How to get an FHA loan

How to get a loan through an FHA program is similar to getting any other home loan, except you have to apply with an FHA-approved lender.

If you are considering an FHA home loan to purchase a single-family home or an owner-occupied two- to four-unit investment property, a good first step is getting pre-approved for a conditional loan offer. The pre-approval process generally involves a credit check that affects your credit score.

After you find a house, your loan application goes through underwriting, which is when the lender does a more thorough review of your application. During this process, the lender may ask for tax documents, pay stubs, financial statements, and other information to verify your income, assets, and employment. You’ll also receive loan disclosures that outline the terms and costs of the loan.

If you pass underwriting, the final step is closing, where you sign the paperwork, exchange funds, and take ownership of the home.

Applying for an FHA refinance could work a bit differently than a typical refinance, in some cases. For example, the FHA streamline refinance offers an abbreviated process for homeowners. You don’t have to do a home appraisal, a credit check might not be necessary, and your income might not need to be verified. This means you may refinance faster and with less paperwork than a traditional refinance.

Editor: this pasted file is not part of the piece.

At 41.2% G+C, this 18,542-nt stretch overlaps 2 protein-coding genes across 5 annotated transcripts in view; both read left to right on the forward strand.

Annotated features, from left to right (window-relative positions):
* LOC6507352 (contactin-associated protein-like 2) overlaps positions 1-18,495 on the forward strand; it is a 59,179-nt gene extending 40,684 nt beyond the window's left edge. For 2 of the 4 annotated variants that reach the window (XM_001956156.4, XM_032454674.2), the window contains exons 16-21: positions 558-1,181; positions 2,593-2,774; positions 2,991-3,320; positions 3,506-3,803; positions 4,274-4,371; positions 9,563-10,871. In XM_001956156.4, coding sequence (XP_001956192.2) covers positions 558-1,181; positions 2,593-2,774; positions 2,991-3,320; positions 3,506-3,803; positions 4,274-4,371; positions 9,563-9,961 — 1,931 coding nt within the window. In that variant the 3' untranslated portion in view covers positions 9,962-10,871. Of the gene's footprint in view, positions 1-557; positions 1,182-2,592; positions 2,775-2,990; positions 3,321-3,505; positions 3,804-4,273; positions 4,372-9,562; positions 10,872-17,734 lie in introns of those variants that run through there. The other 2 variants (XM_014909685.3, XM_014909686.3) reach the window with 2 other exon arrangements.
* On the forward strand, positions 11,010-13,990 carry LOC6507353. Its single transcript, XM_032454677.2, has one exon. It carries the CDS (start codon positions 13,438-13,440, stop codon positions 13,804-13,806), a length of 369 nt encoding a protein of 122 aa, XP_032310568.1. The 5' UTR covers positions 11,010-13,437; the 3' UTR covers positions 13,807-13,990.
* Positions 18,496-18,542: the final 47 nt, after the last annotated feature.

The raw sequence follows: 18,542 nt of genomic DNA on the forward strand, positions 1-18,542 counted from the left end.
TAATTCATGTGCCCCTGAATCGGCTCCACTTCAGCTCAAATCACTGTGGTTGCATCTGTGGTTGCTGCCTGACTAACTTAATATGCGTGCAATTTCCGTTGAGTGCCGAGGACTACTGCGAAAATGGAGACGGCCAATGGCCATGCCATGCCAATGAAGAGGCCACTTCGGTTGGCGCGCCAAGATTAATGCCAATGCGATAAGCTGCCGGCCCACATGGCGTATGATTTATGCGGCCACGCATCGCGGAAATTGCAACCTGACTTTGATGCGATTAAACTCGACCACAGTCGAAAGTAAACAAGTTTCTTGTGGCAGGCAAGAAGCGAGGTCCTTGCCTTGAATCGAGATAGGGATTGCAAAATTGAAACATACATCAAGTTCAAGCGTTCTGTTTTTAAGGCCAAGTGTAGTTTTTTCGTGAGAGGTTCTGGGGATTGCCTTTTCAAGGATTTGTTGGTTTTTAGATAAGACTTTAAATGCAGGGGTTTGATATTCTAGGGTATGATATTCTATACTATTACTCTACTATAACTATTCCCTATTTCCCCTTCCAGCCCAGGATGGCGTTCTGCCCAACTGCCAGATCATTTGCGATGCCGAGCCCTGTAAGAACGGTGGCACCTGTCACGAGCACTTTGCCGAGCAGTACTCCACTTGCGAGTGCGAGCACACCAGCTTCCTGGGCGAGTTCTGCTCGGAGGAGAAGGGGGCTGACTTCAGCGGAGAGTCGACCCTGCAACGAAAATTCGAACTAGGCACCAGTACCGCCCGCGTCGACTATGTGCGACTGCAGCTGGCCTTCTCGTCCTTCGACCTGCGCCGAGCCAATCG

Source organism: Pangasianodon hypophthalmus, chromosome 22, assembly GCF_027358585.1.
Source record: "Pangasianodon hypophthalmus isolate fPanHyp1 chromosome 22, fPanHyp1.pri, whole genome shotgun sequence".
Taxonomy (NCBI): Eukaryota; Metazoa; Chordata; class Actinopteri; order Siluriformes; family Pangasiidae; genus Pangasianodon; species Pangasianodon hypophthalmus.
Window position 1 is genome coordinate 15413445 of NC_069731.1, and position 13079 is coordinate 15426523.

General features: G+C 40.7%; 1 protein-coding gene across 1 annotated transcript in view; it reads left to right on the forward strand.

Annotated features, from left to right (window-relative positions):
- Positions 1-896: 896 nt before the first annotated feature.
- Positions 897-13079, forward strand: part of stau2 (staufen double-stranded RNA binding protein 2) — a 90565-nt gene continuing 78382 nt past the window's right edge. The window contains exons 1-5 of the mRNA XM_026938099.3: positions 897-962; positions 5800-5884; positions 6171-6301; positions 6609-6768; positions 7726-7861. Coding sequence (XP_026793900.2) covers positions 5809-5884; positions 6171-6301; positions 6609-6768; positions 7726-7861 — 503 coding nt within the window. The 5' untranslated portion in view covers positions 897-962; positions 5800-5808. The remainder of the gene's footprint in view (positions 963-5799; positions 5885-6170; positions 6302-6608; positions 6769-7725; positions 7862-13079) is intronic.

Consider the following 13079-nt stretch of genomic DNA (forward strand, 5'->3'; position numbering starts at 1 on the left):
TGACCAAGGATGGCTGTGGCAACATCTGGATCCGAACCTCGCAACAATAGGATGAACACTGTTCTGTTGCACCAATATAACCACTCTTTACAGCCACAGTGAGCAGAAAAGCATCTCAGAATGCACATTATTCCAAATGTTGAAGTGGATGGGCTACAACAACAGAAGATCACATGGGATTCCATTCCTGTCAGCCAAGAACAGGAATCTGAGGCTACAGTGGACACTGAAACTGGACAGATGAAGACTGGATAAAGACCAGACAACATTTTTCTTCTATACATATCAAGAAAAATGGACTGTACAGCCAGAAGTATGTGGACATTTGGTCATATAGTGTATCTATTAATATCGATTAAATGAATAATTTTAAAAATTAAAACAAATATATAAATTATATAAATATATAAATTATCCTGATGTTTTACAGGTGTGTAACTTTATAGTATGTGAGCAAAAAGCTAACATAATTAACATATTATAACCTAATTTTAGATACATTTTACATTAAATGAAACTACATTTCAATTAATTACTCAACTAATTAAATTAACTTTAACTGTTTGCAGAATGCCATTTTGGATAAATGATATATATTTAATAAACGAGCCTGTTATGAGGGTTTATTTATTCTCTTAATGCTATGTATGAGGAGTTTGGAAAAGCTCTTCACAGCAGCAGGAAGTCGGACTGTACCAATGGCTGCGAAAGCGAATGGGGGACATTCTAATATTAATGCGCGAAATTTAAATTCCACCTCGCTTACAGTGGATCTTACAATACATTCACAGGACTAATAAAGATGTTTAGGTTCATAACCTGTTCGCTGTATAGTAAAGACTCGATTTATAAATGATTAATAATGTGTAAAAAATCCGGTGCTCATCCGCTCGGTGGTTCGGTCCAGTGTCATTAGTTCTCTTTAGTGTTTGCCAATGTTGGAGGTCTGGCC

FAQs

What’s the maximum amount you can borrow with an FHA loan?

The maximum amount you can borrow for a single-family FHA loan is $822,375 in high-cost counties and $356,362 for low-cost counties. The one exception is if you’re participating in the energy-efficient mortgage (EEM) program. In this program, you may be able to exceed loan limits when financing a home and qualifying energy-efficient home upgrades with one FHA loan.

What qualifications are needed for an FHA loan?

The minimum credit score you need for an FHA loan is 500. Having a credit score of 580 or above could qualify you for 3.5% down. With a score below 580, you might still be able to qualify but with 10% down.

Generally, the maximum DTI you can have is 43%, but there may be some flexibility there. If you have a high income or a lot of money stashed in savings, you may be able to qualify with a higher DTI.

Do FHA loans require mortgage insurance?

Yes, FHA loans require mortgage insurance premiums upfront and monthly. The upfront payment is 1.75% of your home loan, and the total monthly premiums can range from 0.45% to 1.05% per year, depending on how much money you put down.

How are conventional loan limits different from FHA loan limits?

For 2021, the conventional conforming loan limit for single-family homes is $548,250 in low-cost areas and $822,375 in high-cost areas. With FHA loans, the limit for single-family loans in low-cost areas is $356,362, and it’s $822,374 in high-cost areas.

Bottom line

FHA home loans are government-backed loans with lenient eligibility criteria that you could consider for your first loan (or next loan) if you have a small sum saved for a down payment. Excellent credit isn’t necessary to get approved, but there are loan limits, credit minimums, and DTI requirements to keep in mind before borrowing.

Whether you’re trying to buy a home or refinance a mortgage, there are FHA loan programs you could consider. An FHA-approved lender could help you determine which programs will be the most beneficial based on your home-buying goals. Our list of best mortgage lenders includes lenders that offer FHA loans, and you can use it to compare options.

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Author Details

Taylor Medine Taylor Medine is a freelance writer who's covered all things personal finance for the last seven years. She enjoys writing financial product reviews and guides on budgeting, saving, repaying debt, and building credit.